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Pro Gentle learning curve
Ansible is agentless, making it quick and painless to setup. Ansible has clear and detailed documentation and provides plenty of built-in modules. Its DSL is obtained using YAML and a familiar template system.
Ansible does not use agents. Instead, all master-agent communications are handled via SSH commands or through the Paramiko module which provides a Python interface to SSH.
Pro Support for major cloud providers
Ansible supports managing major cloud devices (AWS, RackSpace, Digital Ocean, OpenStack) through a collection of modules which are available.
Pro Simple tasks can be run from the command line
Some simple tasks such as triggering updates or reboots, or even checking if the service is running can be done without configuration files. These commands can be run from the command line instead.
Pro Easy to customize
Ansible is very easy to customize. It doesn't force you to use a language with which you are unfamiliar. Instead, all commands are packaged into YAML modules which are called playbooks. So as long as you use a programming language that can output JSON, you are able to customize it.
Pro Rich diff
Modules that support rich diffs can expose nearly every detail of what will change. However not all core modules support diffs, so there may still be some opaque chances made.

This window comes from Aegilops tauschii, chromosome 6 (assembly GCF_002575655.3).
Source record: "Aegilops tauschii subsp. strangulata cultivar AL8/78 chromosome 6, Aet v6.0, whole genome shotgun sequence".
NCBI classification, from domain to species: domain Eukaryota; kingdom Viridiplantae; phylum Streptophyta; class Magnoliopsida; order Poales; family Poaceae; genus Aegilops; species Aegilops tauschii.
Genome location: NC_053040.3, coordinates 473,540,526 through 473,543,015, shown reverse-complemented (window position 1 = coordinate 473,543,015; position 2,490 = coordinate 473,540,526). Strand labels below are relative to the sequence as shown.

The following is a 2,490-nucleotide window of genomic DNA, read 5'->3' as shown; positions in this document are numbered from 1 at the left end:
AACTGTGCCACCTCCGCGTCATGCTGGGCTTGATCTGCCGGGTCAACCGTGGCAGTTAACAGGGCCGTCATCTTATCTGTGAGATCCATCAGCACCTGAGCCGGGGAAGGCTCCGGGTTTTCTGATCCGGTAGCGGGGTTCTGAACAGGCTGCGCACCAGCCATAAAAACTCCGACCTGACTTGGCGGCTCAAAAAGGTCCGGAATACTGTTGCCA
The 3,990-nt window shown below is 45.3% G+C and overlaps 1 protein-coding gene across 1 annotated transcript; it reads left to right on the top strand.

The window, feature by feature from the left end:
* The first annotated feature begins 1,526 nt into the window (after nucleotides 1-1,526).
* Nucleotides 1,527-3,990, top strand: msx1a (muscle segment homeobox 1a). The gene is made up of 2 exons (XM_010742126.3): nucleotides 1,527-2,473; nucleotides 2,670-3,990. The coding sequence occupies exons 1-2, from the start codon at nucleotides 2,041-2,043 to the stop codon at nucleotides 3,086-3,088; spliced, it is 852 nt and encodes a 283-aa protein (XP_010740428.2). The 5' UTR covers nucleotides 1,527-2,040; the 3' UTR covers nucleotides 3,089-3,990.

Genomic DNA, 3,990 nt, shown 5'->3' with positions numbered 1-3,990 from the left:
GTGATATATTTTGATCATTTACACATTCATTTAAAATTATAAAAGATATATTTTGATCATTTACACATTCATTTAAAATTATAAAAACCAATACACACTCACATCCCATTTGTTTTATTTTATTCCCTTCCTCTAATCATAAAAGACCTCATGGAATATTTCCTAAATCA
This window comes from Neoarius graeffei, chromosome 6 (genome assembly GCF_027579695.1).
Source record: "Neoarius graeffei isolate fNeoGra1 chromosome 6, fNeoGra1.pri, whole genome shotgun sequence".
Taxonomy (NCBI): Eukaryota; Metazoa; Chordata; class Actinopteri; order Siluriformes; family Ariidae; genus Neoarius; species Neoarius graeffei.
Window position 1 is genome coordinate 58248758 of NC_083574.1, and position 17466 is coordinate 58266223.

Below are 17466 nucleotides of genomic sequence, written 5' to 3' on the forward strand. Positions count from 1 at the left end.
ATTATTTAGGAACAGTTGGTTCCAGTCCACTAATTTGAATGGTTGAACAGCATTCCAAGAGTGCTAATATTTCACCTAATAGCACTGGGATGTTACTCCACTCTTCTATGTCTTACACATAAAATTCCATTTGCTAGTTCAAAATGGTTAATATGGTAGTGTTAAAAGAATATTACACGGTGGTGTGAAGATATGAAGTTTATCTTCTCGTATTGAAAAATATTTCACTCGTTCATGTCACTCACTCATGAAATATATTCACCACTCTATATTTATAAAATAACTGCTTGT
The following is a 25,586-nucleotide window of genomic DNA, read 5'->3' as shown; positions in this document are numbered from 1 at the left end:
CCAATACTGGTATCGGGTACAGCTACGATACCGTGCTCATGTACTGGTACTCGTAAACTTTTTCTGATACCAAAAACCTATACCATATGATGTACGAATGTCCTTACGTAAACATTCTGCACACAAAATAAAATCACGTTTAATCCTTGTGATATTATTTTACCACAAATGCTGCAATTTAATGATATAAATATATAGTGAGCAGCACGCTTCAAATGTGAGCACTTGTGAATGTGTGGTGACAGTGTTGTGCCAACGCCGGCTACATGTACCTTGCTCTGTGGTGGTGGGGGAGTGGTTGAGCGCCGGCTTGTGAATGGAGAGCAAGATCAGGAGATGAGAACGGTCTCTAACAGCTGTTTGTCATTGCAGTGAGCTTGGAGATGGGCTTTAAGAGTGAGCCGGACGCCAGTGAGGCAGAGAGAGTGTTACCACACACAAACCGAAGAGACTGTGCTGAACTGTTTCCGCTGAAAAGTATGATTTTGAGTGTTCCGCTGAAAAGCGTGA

Pro Creating reusable components is simple
Making roles modular and reusable is a fast process with Ansible.
Pro Web UI
Ansible has a Web UI in the form of AnsibleWorks AWX which unfortunately does not tie directly into the CLI. So configuration elements present in the CLI can not appear in the UI unless a sync pass is run. Although the Web UI is helpful and functional, it's still not as complete feature-wise as the CLI.
Pro Extensible in any language / runtime
Although you may need to preinstall favorite programming environment, Ansible modules are accessed via shell calls and therefore any executable on the remote system built for use with Ansible may be used as an Ansible module.
Con Too easy to move the port in the crappy scripts you've been using for years
If you have an extensive codebase of scripts, your users might find it too easy to just port in the same unsupportable crappy scripts they've been using for years.
Con Somewhat weak documentation
Ansible is still relatively new, as far as server automation tools go. This is the reason that many users have found it's documentation lacking in some parts. Although this is mitigated by the fact that it's very easy to learn to use.
Compared to other tools, Ansible requires more time to complete the same actions.
Con Doesn't have its own inventory system
Ansible really depends on you to provide it a list of nodes to run on and doesn't actively maintain a central inventory
Con No Python API available, despite the fact that Ansible is written in Python
Despite being written and taking good advantage of the python environment, Ansible offers no python api for programming, and does not make it possible to follow best practices for writing custom Ansible modules.